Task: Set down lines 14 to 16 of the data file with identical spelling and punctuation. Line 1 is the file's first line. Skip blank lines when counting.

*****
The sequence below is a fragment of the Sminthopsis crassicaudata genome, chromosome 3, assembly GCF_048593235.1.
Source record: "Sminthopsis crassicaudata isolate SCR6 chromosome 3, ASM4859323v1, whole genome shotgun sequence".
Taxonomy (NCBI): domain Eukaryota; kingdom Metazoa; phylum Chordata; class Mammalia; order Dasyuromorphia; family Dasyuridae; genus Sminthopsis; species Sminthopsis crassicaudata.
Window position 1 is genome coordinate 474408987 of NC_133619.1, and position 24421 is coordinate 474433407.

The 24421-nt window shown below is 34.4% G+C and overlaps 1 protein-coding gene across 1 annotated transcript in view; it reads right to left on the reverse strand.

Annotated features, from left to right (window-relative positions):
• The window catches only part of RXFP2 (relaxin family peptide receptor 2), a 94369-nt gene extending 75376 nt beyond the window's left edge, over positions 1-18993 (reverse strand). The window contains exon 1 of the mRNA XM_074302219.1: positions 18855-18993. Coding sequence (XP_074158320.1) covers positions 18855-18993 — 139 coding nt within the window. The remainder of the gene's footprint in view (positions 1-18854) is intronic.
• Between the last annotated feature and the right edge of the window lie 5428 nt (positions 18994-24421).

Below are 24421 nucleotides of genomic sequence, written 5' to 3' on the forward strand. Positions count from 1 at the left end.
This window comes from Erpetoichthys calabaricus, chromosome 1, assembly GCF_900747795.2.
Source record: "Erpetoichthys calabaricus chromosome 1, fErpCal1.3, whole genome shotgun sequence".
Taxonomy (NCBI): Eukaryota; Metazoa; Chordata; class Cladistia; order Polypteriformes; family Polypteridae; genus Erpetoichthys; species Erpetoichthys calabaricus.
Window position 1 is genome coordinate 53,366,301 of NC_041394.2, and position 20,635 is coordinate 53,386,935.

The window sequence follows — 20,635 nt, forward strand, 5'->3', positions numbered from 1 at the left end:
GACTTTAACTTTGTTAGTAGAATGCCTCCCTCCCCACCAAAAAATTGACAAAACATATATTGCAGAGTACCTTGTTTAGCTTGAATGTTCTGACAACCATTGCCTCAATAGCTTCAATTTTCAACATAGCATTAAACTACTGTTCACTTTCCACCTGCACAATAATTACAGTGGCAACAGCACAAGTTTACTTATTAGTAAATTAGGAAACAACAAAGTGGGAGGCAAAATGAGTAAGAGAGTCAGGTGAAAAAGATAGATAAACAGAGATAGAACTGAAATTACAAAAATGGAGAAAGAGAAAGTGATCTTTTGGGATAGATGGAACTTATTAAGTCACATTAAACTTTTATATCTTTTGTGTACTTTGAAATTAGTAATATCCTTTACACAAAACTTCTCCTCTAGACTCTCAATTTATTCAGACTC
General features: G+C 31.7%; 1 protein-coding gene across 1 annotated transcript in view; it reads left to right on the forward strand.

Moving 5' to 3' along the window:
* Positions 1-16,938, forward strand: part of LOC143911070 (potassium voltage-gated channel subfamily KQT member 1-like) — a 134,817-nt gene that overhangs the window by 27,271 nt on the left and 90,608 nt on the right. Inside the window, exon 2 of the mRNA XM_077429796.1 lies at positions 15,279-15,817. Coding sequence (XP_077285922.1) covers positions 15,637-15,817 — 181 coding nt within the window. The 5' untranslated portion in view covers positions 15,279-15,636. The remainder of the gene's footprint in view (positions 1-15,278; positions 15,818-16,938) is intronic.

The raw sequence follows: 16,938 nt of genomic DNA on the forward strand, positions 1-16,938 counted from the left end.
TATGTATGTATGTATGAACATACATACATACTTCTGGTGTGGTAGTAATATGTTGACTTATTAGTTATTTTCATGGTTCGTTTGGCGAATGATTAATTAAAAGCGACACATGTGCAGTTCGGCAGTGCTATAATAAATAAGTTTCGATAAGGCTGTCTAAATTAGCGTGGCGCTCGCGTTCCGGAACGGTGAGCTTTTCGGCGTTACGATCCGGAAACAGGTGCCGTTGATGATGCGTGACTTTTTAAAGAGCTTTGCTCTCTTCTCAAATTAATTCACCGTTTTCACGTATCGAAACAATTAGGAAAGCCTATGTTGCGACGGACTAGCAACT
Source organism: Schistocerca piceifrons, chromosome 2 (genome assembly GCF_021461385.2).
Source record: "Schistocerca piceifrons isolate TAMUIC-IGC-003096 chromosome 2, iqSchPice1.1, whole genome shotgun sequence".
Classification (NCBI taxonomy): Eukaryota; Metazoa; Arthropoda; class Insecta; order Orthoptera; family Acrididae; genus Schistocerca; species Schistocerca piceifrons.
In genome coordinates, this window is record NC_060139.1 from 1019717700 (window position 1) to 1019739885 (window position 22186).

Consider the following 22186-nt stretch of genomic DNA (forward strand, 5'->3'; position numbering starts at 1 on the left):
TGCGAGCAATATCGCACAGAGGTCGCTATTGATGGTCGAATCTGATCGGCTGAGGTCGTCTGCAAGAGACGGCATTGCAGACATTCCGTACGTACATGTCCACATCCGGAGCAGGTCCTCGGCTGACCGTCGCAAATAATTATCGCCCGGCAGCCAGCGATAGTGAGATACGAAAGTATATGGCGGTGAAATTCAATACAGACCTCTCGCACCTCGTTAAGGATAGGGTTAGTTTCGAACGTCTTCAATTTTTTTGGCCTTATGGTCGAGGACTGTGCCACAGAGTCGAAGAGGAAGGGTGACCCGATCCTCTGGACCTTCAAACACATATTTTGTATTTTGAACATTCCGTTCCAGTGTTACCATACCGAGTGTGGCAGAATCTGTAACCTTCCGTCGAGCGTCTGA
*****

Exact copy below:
The window sequence follows — 20,635 nt, forward strand, 5'->3', positions numbered from 1 at the left end:
GACTTTAACTTTGTTAGTAGAATGCCTCCCTCCCCACCAAAAAATTGACAAAACATATATTGCAGAGTACCTTGTTTAGCTTGAATGTTCTGACAACCATTGCCTCAATAGCTTCAATTTTCAACATAGCATTAAACTACTGTTCACTTTCCACCTGCACAATAATTACAGTGGCAACAGCACAAGTTTACTTATTAGTAAATTAGGAAACAACAAAGTGGGAGGCAAAATGAGTAAGAGAGTCAGGTGAAAAAGATAGATAAACAGAGATAGAACTGAAATTACAAAAATGGAGAAAGAGAAAGTGATCTTTTGGGATAGATGGAACTTATTAAGTCACATTAAACTTTTATATCTTTTGTGTACTTTGAAATTAGTAATATCCTTTACACAAAACTTCTCCTCTAGACTCTCAATTTATTCAGACTC
General features: G+C 31.7%; 1 protein-coding gene across 1 annotated transcript in view; it reads left to right on the forward strand.